In an interview with Mississippi Today, the current Human Services Director Bob Anderson said he was familiar with NSPARC, but that he hadn’t seen the results of their work, for which the department has paid several million in the last few years. In fact, while the research center is supposed to be helping the department gather data on clients to track the outcomes of their anti-poverty programs, “I don’t even have numbers right now, here at DHS,” Anderson said.

The next largest recipients were the Mississippi Alliance of Boys and Girls Clubs ($1.6 million), Family Resource Center of North Mississippi ($1.5 million), Cambria Solutions ($791,000), the Mississippi Department of Employment Security ($776,000) and SPAHRS Interface ($662,000), the state’s electronic payroll system, Mississippi State University’s ACCESS program for students with disabilities ($560,000), the Office of the State Auditor ($355,000) and the Mississippi Community College Board ($341,000).

The State Auditor conducts an audit of Human Services on behalf of the federal government every year called the Single Audit, paid for with a portion of the funding it gives the state agency. Mississippi had to dole out more money than usual this year because of how much fraud in the TANF program there was to uncover.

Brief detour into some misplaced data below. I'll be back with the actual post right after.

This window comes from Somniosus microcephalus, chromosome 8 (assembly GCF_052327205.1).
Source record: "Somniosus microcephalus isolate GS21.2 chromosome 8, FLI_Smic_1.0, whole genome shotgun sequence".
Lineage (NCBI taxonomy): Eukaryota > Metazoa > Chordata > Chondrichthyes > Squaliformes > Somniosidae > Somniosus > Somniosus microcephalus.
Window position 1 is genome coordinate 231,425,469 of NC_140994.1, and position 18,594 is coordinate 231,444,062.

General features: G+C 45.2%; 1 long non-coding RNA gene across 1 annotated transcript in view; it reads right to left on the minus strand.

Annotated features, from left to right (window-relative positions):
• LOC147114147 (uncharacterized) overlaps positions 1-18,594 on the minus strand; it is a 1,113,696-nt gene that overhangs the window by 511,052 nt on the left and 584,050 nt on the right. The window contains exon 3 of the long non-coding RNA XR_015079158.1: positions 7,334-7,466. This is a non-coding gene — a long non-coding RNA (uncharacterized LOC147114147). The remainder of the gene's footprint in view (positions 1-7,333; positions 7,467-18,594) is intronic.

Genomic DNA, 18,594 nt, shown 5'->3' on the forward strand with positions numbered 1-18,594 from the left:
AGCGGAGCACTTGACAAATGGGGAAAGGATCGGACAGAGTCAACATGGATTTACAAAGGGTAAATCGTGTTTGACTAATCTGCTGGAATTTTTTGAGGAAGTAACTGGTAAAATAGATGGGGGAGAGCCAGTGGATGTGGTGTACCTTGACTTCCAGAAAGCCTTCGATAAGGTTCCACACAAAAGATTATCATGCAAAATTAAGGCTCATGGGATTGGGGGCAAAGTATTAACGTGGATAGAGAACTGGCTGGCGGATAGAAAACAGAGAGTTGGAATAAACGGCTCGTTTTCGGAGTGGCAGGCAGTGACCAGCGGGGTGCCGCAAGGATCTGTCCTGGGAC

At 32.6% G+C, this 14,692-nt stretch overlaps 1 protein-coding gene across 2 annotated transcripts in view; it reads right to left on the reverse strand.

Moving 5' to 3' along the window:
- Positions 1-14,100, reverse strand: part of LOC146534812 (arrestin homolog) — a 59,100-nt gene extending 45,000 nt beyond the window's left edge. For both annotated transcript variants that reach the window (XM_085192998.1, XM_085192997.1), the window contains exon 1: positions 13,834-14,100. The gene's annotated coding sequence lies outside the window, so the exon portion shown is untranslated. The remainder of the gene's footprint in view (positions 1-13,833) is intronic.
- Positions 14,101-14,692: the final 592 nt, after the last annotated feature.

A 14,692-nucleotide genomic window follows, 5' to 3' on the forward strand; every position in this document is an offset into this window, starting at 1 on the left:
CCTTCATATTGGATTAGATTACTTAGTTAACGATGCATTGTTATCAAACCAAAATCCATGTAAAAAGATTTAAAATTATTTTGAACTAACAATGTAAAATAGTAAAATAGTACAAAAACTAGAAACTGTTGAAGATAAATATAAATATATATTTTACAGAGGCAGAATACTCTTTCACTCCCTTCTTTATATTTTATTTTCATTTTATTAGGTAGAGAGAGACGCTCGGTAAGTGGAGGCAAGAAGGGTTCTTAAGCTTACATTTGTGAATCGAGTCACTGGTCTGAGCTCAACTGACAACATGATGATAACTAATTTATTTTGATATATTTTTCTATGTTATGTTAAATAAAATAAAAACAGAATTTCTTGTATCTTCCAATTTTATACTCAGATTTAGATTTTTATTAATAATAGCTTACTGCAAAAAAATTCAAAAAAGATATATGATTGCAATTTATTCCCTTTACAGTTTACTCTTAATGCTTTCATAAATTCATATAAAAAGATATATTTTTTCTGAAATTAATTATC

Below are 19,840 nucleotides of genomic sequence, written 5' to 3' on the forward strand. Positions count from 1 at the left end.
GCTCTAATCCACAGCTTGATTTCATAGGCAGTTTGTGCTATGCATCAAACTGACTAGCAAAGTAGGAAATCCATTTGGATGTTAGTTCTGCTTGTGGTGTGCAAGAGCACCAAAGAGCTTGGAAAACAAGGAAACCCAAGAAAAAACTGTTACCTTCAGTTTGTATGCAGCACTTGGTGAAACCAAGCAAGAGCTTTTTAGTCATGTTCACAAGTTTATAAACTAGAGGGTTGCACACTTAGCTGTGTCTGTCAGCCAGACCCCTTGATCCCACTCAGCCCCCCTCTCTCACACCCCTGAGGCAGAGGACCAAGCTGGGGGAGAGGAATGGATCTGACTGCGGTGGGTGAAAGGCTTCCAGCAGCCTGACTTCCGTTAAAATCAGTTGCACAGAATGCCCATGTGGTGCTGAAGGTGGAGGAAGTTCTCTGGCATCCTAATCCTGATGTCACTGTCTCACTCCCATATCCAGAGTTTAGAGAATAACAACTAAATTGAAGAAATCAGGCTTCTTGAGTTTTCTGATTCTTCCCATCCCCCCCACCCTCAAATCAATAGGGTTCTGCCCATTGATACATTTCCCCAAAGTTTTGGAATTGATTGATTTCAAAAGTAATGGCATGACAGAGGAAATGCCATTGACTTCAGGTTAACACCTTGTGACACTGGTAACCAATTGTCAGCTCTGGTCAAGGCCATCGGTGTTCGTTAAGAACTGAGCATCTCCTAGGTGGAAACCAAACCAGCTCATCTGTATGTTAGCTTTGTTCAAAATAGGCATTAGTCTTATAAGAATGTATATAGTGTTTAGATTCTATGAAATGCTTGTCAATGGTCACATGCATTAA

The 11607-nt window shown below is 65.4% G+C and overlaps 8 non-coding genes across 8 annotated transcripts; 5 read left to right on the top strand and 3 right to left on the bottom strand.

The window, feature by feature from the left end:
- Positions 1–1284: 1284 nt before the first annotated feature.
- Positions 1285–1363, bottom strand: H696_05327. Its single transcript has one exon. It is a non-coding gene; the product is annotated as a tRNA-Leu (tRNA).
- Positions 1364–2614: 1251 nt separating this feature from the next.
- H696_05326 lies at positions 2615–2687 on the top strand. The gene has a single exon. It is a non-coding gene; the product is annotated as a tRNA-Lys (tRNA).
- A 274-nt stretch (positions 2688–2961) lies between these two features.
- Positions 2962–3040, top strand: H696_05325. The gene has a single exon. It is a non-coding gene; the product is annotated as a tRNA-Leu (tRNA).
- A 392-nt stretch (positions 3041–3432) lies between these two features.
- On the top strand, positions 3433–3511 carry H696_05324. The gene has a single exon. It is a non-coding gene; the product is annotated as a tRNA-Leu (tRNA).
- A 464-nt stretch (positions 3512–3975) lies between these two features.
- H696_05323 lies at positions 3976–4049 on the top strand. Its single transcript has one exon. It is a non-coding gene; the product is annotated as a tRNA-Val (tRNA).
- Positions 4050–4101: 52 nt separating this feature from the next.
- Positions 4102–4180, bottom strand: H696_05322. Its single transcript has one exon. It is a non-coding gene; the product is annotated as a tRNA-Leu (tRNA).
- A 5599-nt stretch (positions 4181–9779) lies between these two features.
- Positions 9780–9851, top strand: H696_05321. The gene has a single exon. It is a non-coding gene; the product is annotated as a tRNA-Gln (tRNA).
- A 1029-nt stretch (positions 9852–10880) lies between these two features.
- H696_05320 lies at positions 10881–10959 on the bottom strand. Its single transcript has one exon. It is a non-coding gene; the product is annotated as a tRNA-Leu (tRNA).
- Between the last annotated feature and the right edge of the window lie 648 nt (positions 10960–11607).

In the seven months Mississippi Today examined, the welfare agency paid these subgrantees and other partners more than $18 million and paid just $4.2 million to direct assistance to poor Mississippians, including what appears to be transportation stipends. Federal financial reports outlining the ways Mississippi spent its 2019 TANF block grant are not yet available and reports for the 2020 TANF block grant won’t be published until well into 2021.

The state receives $86.5 million from the U.S. Department of Health and Human Services in TANF funds each year and often spends unused dollars from the previous year. When he ran the department, Davis allegedly doled upfront TANF payments to subgrantees of his choice; the agency re-instituted a competitive bid process after he left.

Out of its 2020 grant, it awarded about $22 million to subgrantees, most of which began at the beginning of January, but had only spent about $4.3 million by July, according to a spreadsheet the agency provided Mississippi Today this month. Blanton explained that some of the subgrantees haven’t been able to conduct their programming due to COVID-19, so they haven’t pulled down their funds. The agency also transferred $30 million of the block grant to the Mississippi Department of Child Protection Services.

Davis abruptly retired after nearly 30 years with the agency in July, shortly after his employees took information about fraud to former Gov. Phil Bryant, who turned it over to State Auditor Shad White, officials said. Bryant appointed Christopher Freeze, a former FBI agent, to replace Davis. Davis and five others have pleaded not guilty and await trial.